I was recently at the gym when a friend, frustrated over something at work, announced that he was going to complain about the situation when he got to the office. When we encouraged him to share his frustrations with us, he instead launched into rapid-fire business ideas that could be potential solutions to his frustrations. His ideas and thought process piqued my interest instantly. Before I could build on what my friend had said, he talked himself out of every idea and left.

In that moment, an opportunity was missed. My friend’s ideas, although incomplete, could have been the start of something big. He never gave his ideas the chance to be developed, but those of us who remained at the gym had an energizing and fun morning further exploring his ideas. What my friend thought were simply complaints were really ideas. Ideas come from diverse sources, and when we learn to recognize them as such, we are presented with enormous opportunity.

Ideas come from everywhere. A moment of happiness, a desire or need, or a slew of complaints can all produce ideas. A joke out of thin air can transform into a serious conversation – and casual dialogue at the gym can result in a productive brain-sharing session. It often takes a fresh perspective to create an idea that can become a reality.

“Your best ideas, those eureka moments that turn the world upside down, seldom come when you’re juggling emails, rushing to meet the 5 P.M. deadline or straining to make your voice heard in a high-stress meeting. They come when you’re walking the dog, soaking in the bath or swinging in a hammock.” – Carl Honore

Ideas come from everyone. Whatever our origins, backgrounds, or skill sets, everyone has a story to tell. Different experiences result in new perspectives that wouldn’t be considered by someone else, and unique wants and needs inspire ideas and innovation. Always invite others into the creative process.

“As you navigate through the rest of your life, be open to collaboration. Other people and other people’s ideas are often better than your own. Find a group of people who challenge and inspire you, spend a lot of time with them, and it will change your life.” – Amy Poehler

Ideas are like people. Ideas need time, oxygen, and love. If you dismiss an idea or talk yourself out of what could have been a moment of brilliance, you may lose an opportunity. An idea is not something that can be fleshed out in a few minutes. Ideas need your attention – and your patience.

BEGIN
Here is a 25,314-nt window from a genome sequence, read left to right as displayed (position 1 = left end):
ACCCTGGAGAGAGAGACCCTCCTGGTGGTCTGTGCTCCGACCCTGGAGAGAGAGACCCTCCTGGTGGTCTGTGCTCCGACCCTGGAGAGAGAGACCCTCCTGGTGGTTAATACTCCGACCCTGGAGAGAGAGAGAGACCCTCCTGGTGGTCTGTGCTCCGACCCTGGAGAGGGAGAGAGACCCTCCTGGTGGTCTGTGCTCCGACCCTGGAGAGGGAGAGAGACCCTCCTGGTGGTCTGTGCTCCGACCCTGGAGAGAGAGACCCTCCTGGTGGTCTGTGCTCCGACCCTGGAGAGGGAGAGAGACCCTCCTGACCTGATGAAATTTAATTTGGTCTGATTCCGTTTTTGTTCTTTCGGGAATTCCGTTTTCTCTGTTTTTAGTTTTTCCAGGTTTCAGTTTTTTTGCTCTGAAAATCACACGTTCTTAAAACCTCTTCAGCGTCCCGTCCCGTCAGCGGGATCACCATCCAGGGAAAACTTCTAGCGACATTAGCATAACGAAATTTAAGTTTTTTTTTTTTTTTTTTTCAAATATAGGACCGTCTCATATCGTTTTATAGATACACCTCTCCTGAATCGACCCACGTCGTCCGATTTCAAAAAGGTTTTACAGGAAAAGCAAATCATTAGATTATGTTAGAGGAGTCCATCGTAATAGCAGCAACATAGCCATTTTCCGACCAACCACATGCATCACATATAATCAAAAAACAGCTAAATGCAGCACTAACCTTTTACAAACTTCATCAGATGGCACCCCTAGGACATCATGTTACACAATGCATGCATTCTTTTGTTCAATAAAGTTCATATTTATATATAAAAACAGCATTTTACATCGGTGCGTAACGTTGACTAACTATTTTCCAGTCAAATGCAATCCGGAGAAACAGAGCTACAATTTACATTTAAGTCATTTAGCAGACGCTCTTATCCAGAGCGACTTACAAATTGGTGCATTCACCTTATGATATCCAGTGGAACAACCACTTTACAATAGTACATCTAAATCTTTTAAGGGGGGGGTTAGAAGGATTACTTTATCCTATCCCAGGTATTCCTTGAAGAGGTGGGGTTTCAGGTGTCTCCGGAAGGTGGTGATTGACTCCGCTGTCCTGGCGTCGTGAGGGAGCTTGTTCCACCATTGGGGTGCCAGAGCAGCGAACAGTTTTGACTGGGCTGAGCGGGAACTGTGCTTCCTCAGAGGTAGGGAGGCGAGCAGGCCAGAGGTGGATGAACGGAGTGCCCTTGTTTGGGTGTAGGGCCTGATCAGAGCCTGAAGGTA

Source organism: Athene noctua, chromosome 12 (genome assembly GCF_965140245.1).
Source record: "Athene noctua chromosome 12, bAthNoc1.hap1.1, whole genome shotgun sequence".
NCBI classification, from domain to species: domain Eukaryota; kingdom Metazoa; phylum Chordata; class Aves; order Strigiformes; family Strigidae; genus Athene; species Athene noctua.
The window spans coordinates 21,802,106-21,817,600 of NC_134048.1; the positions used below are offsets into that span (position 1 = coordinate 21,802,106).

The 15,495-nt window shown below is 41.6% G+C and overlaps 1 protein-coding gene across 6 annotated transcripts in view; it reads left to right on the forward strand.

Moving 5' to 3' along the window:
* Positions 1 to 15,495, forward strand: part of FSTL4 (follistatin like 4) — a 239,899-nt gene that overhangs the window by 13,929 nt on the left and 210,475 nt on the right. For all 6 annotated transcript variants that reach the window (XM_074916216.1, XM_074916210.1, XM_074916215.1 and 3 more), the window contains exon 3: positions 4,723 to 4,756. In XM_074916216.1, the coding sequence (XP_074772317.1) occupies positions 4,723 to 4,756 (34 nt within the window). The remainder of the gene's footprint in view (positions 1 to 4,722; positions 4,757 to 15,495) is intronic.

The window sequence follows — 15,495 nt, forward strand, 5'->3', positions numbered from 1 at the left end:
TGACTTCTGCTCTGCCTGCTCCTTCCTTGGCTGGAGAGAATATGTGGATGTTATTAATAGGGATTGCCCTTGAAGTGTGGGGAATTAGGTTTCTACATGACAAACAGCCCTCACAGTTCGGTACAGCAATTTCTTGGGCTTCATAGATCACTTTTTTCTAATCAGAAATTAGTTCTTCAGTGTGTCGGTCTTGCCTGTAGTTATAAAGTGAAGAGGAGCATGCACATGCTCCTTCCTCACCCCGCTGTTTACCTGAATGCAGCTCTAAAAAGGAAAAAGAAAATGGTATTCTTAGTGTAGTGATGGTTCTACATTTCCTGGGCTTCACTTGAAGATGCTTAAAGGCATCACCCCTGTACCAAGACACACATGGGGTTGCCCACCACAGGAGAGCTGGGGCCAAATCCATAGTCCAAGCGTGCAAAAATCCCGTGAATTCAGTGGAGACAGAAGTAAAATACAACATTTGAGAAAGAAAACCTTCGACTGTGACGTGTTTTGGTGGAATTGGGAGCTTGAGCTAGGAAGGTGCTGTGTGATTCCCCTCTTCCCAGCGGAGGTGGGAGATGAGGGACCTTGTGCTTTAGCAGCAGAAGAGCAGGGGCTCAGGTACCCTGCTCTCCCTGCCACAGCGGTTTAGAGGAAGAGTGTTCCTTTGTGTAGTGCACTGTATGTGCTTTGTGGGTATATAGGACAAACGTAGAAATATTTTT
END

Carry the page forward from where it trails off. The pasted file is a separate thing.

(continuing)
“The creative process is not like a situation where you get struck by a single lightning bolt. You have ongoing discoveries, and there’s ongoing creative revelations. Yes, it’s really helpful to be marching toward a specific destination, but, along the way, you must allow yourself room for your ideas to blossom, take root, and grow.” – Carlton Cuse

Ideas are social. Ideas come to life in groups and sharing ideas with others – allowing others to build on the initial thought – is crucial. One person can enlighten another, until what began as a small thought has developed into an entire strategy. An idea needs a social setting to breathe life into it.

“Ideas are like pizza dough, made to be tossed around.” – Anna Quindlen

Ideas have life. Inspiration can strike in the most unlikely places. Many great ideas are simple musings until attention is paid to them, because isn’t clarity easier to find when you’re not staring at a blank page? The trick is to catch yourself in the moment of brilliance, rather than dismiss it – and then allow the idea to flourish.

“Often the difference between a successful man and a failure is not one’s better abilities or ideas, but the courage that one has to bet on his ideas, to take a calculated risk, and to act.” – Maxwell Maltz

The next time you have an idea, whether you’re at the gym, a coffee store, or on a train – don’t dismiss it. Bring it out for some fresh air, share it with others, and see how it grows.

Originally published at Business 2 Community